NRT's expansion plans are focused on ``walkovers,'' recruiting top producers from other brokerages, Smith said on an Aug. 14 conference call with investors and analysts.
``The vast majority of brokerages contemplating a sale are probably going to wait until the market improves a little bit so they have some earnings,'' Smith said in last week's interview.
NRT has access to Realogy's $750 million revolving line of credit put in place when Apollo acquired the company for $6.8 billion in April 2007, Smith said. Apollo financed the purchase with $2 billion of equity and $4.4 billion of debt, in the form of bank loans and bonds. Realogy, not NRT, is carrying the debt, Smith said.
During the Aug. 14 conference call, Smith told investors that Realogy had a balance of $205 million on the revolving line of credit as of June 30. The company expects to keep its debt ratio below the maximum cited in the credit agreement, which currently is 5.6, Smith said on the call.
If the housing slump continues into next year, Realogy may have difficulty meeting the loan terms, said Lenny Ajzenman, a Moody's Investors Service analyst. The ratio will tighten to 5 by next September, according to an Aug. 8 report from Moody's.
Apollo's Black ``is a smart guy,'' said Paul Schaye, managing director of New York-based Chestnut Hill Partners LLC, which helps private-equity funds identify investments. ``If the underpinnings of a deal make sense, he will financially engineer it. But if a deal doesn't support the bottom line, it's not going to happen.''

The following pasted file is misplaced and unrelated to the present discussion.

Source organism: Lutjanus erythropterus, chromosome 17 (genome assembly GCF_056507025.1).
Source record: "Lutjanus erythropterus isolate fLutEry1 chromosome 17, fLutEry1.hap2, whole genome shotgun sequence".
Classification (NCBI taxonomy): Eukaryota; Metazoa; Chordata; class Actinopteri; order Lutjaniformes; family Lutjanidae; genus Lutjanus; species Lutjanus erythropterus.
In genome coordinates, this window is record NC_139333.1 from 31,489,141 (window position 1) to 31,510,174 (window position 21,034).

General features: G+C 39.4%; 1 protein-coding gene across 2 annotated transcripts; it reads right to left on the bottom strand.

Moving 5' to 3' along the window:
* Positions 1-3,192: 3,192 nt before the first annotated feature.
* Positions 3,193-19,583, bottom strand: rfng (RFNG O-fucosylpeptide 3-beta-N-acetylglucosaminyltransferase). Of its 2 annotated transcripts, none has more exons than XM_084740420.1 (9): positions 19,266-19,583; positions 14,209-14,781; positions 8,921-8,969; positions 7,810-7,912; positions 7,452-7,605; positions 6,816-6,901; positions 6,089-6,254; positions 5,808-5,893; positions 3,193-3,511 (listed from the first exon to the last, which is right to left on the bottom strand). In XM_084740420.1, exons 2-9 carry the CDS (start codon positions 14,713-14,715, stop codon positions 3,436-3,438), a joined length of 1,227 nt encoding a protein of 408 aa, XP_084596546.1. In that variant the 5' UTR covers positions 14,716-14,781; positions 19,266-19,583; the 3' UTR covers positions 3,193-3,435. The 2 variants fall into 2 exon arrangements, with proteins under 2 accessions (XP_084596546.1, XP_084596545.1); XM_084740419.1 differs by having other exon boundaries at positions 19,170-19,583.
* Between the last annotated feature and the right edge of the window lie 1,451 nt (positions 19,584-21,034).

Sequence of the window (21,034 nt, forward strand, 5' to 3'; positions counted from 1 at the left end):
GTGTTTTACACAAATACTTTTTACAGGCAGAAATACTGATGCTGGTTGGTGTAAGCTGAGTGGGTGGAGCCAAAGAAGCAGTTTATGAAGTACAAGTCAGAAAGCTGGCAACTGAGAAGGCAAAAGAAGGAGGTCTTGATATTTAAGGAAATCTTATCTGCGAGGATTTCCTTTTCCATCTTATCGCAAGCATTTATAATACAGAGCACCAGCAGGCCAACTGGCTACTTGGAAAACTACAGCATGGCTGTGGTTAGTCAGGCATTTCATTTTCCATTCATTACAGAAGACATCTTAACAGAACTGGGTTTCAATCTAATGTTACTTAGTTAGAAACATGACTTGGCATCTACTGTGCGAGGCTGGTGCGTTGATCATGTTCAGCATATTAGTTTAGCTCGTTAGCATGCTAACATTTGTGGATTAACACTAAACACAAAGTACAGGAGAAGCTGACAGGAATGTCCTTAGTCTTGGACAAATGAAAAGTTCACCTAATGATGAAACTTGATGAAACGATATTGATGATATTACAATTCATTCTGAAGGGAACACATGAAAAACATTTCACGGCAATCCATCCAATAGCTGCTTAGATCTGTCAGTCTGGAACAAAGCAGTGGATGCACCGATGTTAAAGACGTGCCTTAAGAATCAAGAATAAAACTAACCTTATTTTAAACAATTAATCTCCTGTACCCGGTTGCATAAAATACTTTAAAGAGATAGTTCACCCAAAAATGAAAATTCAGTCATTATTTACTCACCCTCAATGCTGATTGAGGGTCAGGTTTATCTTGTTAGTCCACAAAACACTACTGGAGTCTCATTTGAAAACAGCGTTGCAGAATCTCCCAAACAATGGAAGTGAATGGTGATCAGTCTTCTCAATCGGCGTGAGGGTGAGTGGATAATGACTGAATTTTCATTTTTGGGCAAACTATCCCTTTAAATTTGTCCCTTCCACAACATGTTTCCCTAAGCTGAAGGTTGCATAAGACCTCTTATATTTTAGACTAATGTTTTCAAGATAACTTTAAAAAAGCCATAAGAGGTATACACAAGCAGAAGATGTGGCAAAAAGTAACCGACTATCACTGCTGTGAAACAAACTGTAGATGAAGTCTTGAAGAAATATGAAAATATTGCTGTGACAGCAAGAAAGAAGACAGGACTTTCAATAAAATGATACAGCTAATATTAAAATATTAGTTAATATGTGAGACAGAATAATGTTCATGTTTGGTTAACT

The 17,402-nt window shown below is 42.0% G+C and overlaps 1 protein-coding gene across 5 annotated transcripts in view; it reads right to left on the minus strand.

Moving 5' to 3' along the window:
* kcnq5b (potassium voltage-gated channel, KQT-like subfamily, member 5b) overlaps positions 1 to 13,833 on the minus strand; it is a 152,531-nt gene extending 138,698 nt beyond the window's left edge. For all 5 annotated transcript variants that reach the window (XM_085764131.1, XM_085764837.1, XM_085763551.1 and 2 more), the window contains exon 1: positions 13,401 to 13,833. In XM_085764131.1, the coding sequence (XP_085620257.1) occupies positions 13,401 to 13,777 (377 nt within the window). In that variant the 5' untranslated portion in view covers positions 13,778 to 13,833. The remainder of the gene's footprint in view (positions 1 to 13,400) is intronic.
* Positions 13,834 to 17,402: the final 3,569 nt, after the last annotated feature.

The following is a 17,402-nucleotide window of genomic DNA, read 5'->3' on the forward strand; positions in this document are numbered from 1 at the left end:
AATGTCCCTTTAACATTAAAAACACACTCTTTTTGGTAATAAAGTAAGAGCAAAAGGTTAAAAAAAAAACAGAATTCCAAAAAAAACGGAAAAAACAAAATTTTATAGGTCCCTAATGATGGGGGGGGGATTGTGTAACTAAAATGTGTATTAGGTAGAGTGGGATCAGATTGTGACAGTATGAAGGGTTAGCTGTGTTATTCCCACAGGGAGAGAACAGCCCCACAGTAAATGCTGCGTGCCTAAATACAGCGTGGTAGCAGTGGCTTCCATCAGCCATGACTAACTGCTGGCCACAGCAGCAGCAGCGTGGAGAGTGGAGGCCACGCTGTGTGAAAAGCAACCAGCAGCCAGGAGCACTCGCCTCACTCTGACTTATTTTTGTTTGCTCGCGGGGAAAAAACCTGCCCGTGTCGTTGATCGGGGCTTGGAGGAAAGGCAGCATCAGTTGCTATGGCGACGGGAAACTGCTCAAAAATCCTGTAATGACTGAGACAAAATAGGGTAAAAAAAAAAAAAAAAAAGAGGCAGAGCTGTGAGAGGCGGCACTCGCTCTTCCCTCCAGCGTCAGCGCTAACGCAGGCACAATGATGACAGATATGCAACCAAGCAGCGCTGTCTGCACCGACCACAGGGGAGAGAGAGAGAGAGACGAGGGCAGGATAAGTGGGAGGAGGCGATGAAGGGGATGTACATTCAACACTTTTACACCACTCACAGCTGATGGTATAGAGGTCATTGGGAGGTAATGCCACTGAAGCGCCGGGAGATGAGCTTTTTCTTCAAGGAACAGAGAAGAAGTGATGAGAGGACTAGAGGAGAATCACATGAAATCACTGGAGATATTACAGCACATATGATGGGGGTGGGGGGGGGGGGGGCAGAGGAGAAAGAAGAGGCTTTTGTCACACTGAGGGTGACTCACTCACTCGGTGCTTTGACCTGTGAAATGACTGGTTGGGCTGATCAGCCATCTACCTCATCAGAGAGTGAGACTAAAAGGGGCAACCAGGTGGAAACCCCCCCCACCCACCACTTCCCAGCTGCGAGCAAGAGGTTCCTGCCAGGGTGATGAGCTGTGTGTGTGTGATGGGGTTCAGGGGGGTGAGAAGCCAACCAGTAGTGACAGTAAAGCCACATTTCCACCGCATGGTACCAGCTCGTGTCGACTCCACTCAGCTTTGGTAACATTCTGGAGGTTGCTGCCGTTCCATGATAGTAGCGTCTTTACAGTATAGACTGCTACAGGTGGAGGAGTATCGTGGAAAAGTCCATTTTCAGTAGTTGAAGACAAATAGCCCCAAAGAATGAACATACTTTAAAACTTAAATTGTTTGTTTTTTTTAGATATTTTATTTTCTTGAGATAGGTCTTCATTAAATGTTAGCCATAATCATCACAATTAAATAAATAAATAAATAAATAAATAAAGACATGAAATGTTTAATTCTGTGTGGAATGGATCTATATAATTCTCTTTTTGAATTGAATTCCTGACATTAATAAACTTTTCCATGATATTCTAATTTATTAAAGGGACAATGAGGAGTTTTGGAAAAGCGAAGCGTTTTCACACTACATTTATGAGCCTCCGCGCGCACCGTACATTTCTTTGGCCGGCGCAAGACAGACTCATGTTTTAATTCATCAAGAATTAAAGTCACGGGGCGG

Measuring so-called transaction sides, a standard industry gauge that counts the involvement of a selling and a buying agent for every deal, NRT was ahead of all its peers. The company had 326,323 sides in 2007, down 17 percent from the prior year, according to research and publishing firm Real Trends in Denver.
That was more than twice as many as HomeServices's 152,826 sides in 2007, which fell 16 percent from a year earlier, Real Trends said.
While NRT's acquisition pace has slowed this year, one purchase hit close to HomeServices's turf: NRT's Coldwell Banker Burnet in Edina, Minnesota, bought the four offices of RHS Realty in surrounding towns of the western Minneapolis suburb.
Edina, where Peltier got his 1977 start in real estate after a two-year stint as a history teacher and hockey coach, is also the town where he first started moving up the management ranks at Edina Realty, now owned by HomeServices. Peltier said his company wasn't interested in buying RHS Realty.
``It wasn't a beneficial acquisition for us to go after because we already dominate that market,'' Peltier said.Share Investor Blog - Stockmarket & Business commentary